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The Open Floor Plan: History, Pros and Cons

Once upon a time, homes were built with closed-off, little rooms, with everyone and everything as separate as they could be. In the ‘90s, home building and interior design shifted to the ubiquitous open floor plan. The walls literally came tumblin’ down. Now we have big, beautiful spaces where it seems the house itself can literally take a deep breath and relax.

Related Article: The Open Floor Plan: History, Pros and Cons

When we were looking at building our current home, the neighborhood’s one-story model drew us in with its long, wide entry hall that led to one enormous room that served as three in one. You could cook dinner while catching the game on the big TV on the other side of the room. Chill and binge some shows while still keeping an eye on the kids playing just down the way. The picture the model painted was appealing, and it had us hook, line and sinker. The problem? No one lived in that home. Ours came with a loud and messy toddler and a much more, um, relaxed decorating style. Here three reasons open floor plans are the worst—for our family, at least:

Noise is Amplified

Our son would ride his tricycle round and round through the combined spaces, circling the big kitchen island, picking up speed as he buzzed into the big, formal front room and then took it home as he zipped into the living room. On repeat. And full volume. Add in two more children while we’ve lived in our casa and the decibel level often cranks up to area rock level.

The adults aren’t much better, to be honest. We don’t even bother going into the other room to ask a question or see what someone is up to. The acoustics of such an open space are such that we can just give a yell and everyone can hear each and every word. Maybe the neighbors can, too. Who needs an intercom?

You Can’t Hide a Mess

Aside from the never-dull roar, our house—and others like it—has an optics issue. Yes, you can have a conversation with someone in the living room while you are in the kitchen, doing your thing. And that person can also see every dirty dish, messy countertop and other accoutrements of normal family life while you chat.

Related Article: The Open Floor Plan: History, Pros and Cons

As someone who finds zen in clutter-free spaces, an open floor plan is often jarring. Something is always catching the eye … and not always in a good way. Some folks might say “Hey! Just keep it clean. No problem!” And I admit, when everything is in its place and the scent of lavender cleaning products wafts past my nose, I do stop to enjoy the moment. Usually just one though, before a child brings a stack of dirty dishes from their teen cave down the hall and plops it in the sink. Or a dog knocks over its food bowl onto the lovely floors. Sigh.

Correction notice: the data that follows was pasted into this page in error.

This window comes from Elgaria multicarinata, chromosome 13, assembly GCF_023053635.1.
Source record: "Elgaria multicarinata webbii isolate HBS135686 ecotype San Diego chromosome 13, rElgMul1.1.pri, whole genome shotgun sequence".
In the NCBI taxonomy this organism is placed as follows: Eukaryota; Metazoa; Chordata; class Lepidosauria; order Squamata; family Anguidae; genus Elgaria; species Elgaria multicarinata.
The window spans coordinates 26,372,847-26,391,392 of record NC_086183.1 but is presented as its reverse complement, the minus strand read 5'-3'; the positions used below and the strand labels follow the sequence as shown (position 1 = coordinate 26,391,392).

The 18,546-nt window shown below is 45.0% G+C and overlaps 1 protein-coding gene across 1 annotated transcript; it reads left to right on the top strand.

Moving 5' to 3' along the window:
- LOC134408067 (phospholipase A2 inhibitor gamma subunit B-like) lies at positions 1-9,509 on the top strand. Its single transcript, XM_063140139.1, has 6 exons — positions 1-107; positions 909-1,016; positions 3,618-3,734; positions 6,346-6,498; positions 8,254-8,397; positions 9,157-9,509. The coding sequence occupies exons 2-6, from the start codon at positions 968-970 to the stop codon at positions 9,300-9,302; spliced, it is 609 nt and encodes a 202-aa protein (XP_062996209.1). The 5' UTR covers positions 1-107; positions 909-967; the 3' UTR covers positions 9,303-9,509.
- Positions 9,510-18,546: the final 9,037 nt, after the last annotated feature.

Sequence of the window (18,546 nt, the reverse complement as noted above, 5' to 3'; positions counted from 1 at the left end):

Arranging Furniture Can Be Especially Challenging

The logistics of arranging furniture in a way that is both livable and practical in such a space can also be a bother. How to create separation in basically one giant room? How much space do you allocate to dining? How about living? What is the right balance? It’s like a loft apartment, minus the bed in the living room.

Related Article: The Open Floor Plan: History, Pros and Cons

Initially, our living room furniture was too small compared with the scale of the room. When it was time (OK, past time) to update the furnishings, we added a larger sectional to create a barrier of sorts between that room and the kitchen. So we have found some success here, but it still often looks like a furniture store. That people spill things in. Often. And lest folks think I just hate my house and should start packing: I adore it. It’s where we have raised our boys. It is the spot our entire family gathers at Christmas, because we have the most room. Despite the track marks on the floors, I loved watching my oldest child thoroughly enjoying himself wheeling throughout the house. It’s my home, and I wouldn’t trade a day of living here. Maybe I’ll just have to get one of those she sheds for the backyard and leave the open floor plan for the fellas once in a while.

Related Article: The Open Floor Plan: History, Pros and Cons

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